Orchestral Suite No. 4 ''Mozartiana'' (Tchaikovsky)

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For the ballet by George Balanchine, see Mozartiana (ballet).

The Orchestral Suite No. 4, Op. 61, more commonly known as Mozartiana, is an orchestral suite by Pyotr Ilyich Tchaikovsky, written in 1887 as a tribute to Wolfgang Amadeus Mozart on the 100th anniversary of that composer's opera Don Giovanni. Because this suite consists of four orchestrations of piano pieces by (or in one case, based on) Mozart, Tchaikovsky did not number this suite with his previous three suites for orchestra. Instead, he considered it a separate work entitled Mozartiana. Nevertheless, it is usually counted as No. 4 of his orchestral suites.

Tchaikovsky conducted the premiere himself, in Moscow in November 1887.[1] It was the only one of his suites he conducted, and only the second at whose premiere he was present.

Orchestration[edit]

This suite is scored for pairs of flutes, oboes, clarinets, bassoons and trumpets, four horns, timpani, cymbals, glockenspiel, harp and strings.

Structure[edit]

Mozartiana is in four movements and lasts approximately 20 minutes.

  1. Gigue. Allegro (G major)
    After the Little Gigue for piano, K. 574.
  2. Menuet. Moderato (D major)
    After the Minuet for piano, K. 355.
  3. Preghiera. Andante ma non tanto (B-flat major)
    After Franz Liszt's piano transcription of the Ave verum corpus, K. 618. (In 1862 Liszt wrote a piano transcription combining Gregorio Allegri's Miserere and Mozart's Ave verum corpus, published as "À la Chapelle Sixtine" (S.461). Tchaikovsky orchestrated only the part of this work that had been based on Mozart.)
  4. Thème et variations. Allegro giusto (G major)
    After the piano Variations on a Theme by Gluck, K. 455. (The theme was the aria "Unser dummer Pöbel meint", from Gluck's opera "La Rencontre imprévue, or Les Pèlerins de la Mecque").

Overview[edit]

Tchaikovsky's treatment of Mozart's work here was both faithful and, as David Brown phrases it, "affectionate."[2] He took the music as it stood and endeavoured to present it in the best possible light—this is, in late 19th-century guise. His intent was to win greater appreciation among his contemporaries for Mozart's lesser known works.[3]

Tchaikovsky had always held Don Giovanni in the greatest awe, and regarded Mozart as his musical God. The great soprano Pauline Viardot-Garcia, who was the teacher of Tchaikovsky's one-time unofficial fiancée Désirée Artôt (and whom she may have persuaded not to go through with her plan to marry the composer), had purchased the manuscript of the opera in 1855 in London, and kept it in a shrine in her home, where it was visited by many people. Tchaikovsky visited her when he was in Paris in June 1886,[4] and said that when looking at the manuscript, he was "in the presence of divinity".[5] So it is not surprising that the centenary of the opera in 1887 would inspire him to write something honouring Mozart. (Curiously, the title role in the centenary production of Don Giovanni in Prague was sung by the man who replaced Tchaikovsky in Désirée Artôt's affections, her husband, the Spanish baritone Mariano Padilla y Ramos.) He wrote the work in the summer of 1887 at a spa town in the Caucasus, where he went to cure a supposed liver complaint.[5]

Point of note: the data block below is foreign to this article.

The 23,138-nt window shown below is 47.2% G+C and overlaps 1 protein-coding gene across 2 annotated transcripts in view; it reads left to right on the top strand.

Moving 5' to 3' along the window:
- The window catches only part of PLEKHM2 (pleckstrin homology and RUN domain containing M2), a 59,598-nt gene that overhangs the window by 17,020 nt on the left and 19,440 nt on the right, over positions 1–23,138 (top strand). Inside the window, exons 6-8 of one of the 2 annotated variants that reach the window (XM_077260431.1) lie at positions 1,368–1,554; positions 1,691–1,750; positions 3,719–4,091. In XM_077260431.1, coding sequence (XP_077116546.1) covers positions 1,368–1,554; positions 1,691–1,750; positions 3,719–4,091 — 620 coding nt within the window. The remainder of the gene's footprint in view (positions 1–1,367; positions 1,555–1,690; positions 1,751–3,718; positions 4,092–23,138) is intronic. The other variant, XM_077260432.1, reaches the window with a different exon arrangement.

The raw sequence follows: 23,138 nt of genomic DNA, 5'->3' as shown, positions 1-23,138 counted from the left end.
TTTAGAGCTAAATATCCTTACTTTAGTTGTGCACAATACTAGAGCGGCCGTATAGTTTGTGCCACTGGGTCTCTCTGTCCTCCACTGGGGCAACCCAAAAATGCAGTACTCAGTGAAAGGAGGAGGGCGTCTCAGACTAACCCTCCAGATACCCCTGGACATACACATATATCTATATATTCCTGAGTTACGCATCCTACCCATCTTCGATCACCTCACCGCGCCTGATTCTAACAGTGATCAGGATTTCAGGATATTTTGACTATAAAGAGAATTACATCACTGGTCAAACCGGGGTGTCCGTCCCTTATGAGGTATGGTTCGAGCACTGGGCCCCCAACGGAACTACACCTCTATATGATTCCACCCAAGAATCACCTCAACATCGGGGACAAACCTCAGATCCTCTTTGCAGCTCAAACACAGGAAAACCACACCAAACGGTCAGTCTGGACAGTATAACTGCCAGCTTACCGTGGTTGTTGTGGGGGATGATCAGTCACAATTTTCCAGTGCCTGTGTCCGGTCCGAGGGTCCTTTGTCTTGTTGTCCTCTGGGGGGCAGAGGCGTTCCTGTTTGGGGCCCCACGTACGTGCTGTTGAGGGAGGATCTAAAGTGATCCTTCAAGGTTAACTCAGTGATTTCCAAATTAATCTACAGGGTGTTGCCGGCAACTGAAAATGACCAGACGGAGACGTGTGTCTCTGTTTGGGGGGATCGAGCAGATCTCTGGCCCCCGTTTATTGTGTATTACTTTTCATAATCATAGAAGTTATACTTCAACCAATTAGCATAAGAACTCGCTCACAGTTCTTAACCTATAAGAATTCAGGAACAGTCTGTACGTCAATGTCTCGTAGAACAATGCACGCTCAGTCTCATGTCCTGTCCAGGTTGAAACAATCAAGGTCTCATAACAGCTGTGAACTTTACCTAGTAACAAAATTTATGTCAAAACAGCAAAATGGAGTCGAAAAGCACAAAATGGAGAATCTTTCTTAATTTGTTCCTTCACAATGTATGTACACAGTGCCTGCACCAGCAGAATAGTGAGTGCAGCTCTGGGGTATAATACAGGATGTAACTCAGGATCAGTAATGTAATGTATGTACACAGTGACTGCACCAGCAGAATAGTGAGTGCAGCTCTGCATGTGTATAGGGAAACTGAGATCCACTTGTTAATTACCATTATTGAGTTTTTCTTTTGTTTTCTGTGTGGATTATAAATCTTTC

Tchaikovsky had hoped in Mozartiana to recreate "the past in a contemporary world," as he wrote his publisher P. Jurgenson. However, he neither reworks the music in his own style as Stravinsky later would, nor do anything to enhance Mozart's music. The one movement that posterity has viewed as falling short of Tchaikovsky's goal was the third, the Preghiera. Tchaikovsky was not working directly from a Mozart text but from Liszt's idiosyncratic treatment of Mozart's music in "À la Chapelle Sixtine." The result is generally regarded today as too sentimental and lush a treatment of Mozart's ethereal and tender original.[6]

Also, while the gigue and minuet are effectively scored, Tchaikovsky's choice of them for his opening movements suggest that like many of his contemporaries he failed to make enough distinction between Mozart's lighter and more profound sides. The final variations are more successful, as he can indulge in colorful scoring which characterized in Tchaikovsky's manner some aspects Mozart explored with this theme. Even then, Mozart appears to represent the prettiness of the baroque rather than something deeper. Tchaikovsky's apparent inability to see the real power and variety of Mozart's music may have been part of his psychological need to regard the past with wistfulness and associate it with lost purity and felicity. This inevitably committed him to a view that proved merely sentimental.[7]

Legacy[edit]

A number of later composers have titled pieces ending in -ana or -iana, as a way of paying tribute to other composers or performers. For a comprehensive list, see -ana.

References[edit]

  1. ^ James Lyons, Notes to Antal Doráti's complete recording of the Suites
  2. ^ Brown, David, Tchaikovsky: The Man and His Music (New York: Pegasus Books, 2007), 323.
  3. ^ Composer's note in score, as quoted in Warrack, 202.
  4. ^ Alexander Poznansky, Tchaikovsky: The Quest for the Inner Man, p. 460
  5. ^ a b Abstract: 19th Century Music, Mark Everist
  6. ^ Warrack, 202.
  7. ^ Warrack, 202-203.

Bibliography[edit]

  • Brown, David, Tchaikovsky: The Man and His Music (New York: Pegasus Books, 2007). ISBN 978-1-933648-30-9.
  • Warrack, John, Tchaikovsky (New York: Charles Schirmer's Sons, 1973). SBN 684-13558-2.

External links[edit]